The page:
"By Aeroplane to Pygmyland" Accounts of the 1926 Smithsonian-Dutch Expedition to New Guinea

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Journal of Matthew Stirling
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September 22, 1926 : Explorators Camp/Tombe Village

September 22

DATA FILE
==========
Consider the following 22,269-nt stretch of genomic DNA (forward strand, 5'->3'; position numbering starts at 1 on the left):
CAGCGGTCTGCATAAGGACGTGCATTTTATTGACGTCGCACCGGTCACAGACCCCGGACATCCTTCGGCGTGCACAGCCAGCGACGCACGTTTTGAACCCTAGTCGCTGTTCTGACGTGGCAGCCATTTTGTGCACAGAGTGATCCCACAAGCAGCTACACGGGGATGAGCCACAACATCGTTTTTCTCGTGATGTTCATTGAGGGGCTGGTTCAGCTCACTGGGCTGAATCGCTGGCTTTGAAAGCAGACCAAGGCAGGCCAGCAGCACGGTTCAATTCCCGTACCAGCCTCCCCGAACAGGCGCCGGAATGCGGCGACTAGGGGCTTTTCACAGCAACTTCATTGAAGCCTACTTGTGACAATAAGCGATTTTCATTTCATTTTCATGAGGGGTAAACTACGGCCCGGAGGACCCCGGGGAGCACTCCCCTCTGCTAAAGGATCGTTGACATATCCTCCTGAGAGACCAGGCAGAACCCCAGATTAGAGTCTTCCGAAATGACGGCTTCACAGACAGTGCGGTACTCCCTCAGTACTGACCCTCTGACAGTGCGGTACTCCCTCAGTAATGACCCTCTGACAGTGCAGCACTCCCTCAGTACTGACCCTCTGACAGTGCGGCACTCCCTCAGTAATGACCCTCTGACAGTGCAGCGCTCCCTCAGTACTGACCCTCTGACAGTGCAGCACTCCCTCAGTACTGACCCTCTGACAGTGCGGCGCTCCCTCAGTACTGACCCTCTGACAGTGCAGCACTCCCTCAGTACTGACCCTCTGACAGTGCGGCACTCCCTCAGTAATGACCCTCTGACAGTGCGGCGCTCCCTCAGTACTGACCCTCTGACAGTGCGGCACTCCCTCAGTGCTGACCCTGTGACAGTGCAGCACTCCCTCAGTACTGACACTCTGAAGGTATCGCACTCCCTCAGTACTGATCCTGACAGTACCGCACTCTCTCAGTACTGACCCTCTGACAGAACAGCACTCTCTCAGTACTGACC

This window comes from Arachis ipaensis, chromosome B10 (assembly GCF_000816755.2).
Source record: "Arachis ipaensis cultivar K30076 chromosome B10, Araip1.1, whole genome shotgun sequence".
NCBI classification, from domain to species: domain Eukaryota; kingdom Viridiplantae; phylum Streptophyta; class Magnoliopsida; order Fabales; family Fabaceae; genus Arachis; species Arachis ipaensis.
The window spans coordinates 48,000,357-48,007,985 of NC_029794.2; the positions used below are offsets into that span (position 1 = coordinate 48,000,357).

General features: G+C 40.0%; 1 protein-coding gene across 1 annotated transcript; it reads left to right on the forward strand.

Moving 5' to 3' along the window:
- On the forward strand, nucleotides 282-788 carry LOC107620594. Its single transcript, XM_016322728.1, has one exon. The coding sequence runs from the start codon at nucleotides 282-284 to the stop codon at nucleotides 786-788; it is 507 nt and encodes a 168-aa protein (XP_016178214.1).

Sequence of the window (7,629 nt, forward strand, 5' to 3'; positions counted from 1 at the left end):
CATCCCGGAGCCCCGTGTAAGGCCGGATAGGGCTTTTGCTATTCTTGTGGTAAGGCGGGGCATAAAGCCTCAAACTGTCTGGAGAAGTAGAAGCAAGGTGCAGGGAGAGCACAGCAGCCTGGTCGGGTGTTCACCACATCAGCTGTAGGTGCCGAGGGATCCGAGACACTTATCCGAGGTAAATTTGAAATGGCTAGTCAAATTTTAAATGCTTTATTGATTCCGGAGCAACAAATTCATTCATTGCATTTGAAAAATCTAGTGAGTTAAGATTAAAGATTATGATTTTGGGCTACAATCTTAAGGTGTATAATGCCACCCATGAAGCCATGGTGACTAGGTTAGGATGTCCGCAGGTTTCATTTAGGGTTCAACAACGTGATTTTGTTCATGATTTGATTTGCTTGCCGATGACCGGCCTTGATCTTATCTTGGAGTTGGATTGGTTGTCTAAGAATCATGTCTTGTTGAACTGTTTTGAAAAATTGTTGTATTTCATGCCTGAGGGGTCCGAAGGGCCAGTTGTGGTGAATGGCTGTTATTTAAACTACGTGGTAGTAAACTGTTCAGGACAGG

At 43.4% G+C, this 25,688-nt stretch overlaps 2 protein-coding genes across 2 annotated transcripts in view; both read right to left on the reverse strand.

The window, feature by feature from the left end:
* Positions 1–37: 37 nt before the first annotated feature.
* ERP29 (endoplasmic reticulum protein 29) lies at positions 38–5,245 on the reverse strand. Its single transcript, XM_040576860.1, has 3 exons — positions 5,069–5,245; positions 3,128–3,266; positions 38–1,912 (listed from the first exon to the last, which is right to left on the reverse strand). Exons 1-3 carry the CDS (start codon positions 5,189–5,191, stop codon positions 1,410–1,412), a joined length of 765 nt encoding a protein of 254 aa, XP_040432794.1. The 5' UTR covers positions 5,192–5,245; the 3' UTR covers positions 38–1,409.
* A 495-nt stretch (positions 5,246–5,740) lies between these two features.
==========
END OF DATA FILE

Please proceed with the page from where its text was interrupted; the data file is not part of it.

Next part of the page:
This morning Saleh planned to cross the rattan bridge and climb a peak on the east side of the Rouffaer. We asked Igoon for a pygmy guide whereupon the pygmies replied that the bridge had been cut away by the men from the other side of the river; that it had been done only yesterday and was cut from the east side. Saleh and I went down this morning to investigate. The river was very high indeed, but the bridge was standing (or hanging) in its usual place and far from being cut away, had strengthened somewhat since I last saw it by the addition of a few new cables of rattan. It was then too late for Saleh to make his patrol, so we returned to camp; whereupon the pygmies tried to explain what they had said was that the bridge was in a dangerous condition and was apt to fall if anyone crossed it. It is evident that they want us to stay here where they can get our precious trading goods, and later can themselves trade them to the outside peoples. We then tried to promote a guide for a trip farther up the river on this side and they explained that there were many people there of a warlike disposition, and they all exhibited scars on their bodies as relics of past excursions into their territory. We then tried to get a guide to Agintawa {p. 259} and they said that the men from Agintawa are at present scattered all over. Better wait until they all come here, then we can go together. However, Saleh started anyway this afternoon with two Dyaks, two soldiers and a convict, leaving 10 men here counting le Roux, Jordans and myself. Of these ten, five are in bed with malaria – {*} Sergeant Cottrell, one soldier, two convicts and a Dyak. {*} Shorty and one soldier are the only healthy ones besides we 3. The chief from Agintawa, Igoon and an old fellow from Agintawa whom none of us like, are up to some sort of conspiracy, but what it is we don't know. The relationship between the people of this village "Tombe" and those of Agintawa is a peculiar one. The people of the two villages have entirely different languages but each (even the children) understands the language of the other quite well. The people here, [at] Tombe, are real pygmies, while those of Agintawa are much taller and more of the type from the lake plain. The people from here are rather afraid of the Agintawa men (this was especially evident at first) but our presence here as armed neutrals has evidently brought about a truce. That they intermarry one with the other they have explained, and the results of this admixture can be seen especially plainly among the Agintawa men, many of whom have tall statures but pygmoid features. Most of them are physically of the Lake Plain type. Although these men, stronger physically and numerically than the pygmies of this region, dominate the latter, it is a peculiar fact that they seem to have taken over entirely the material culture of the pygmies, retaining meanwhile their {p. 260} own language. It would be interesting and most valuable for comparative purposes to get a vocabulary from the river "B" to see if their language is really related to those of the lake plain.

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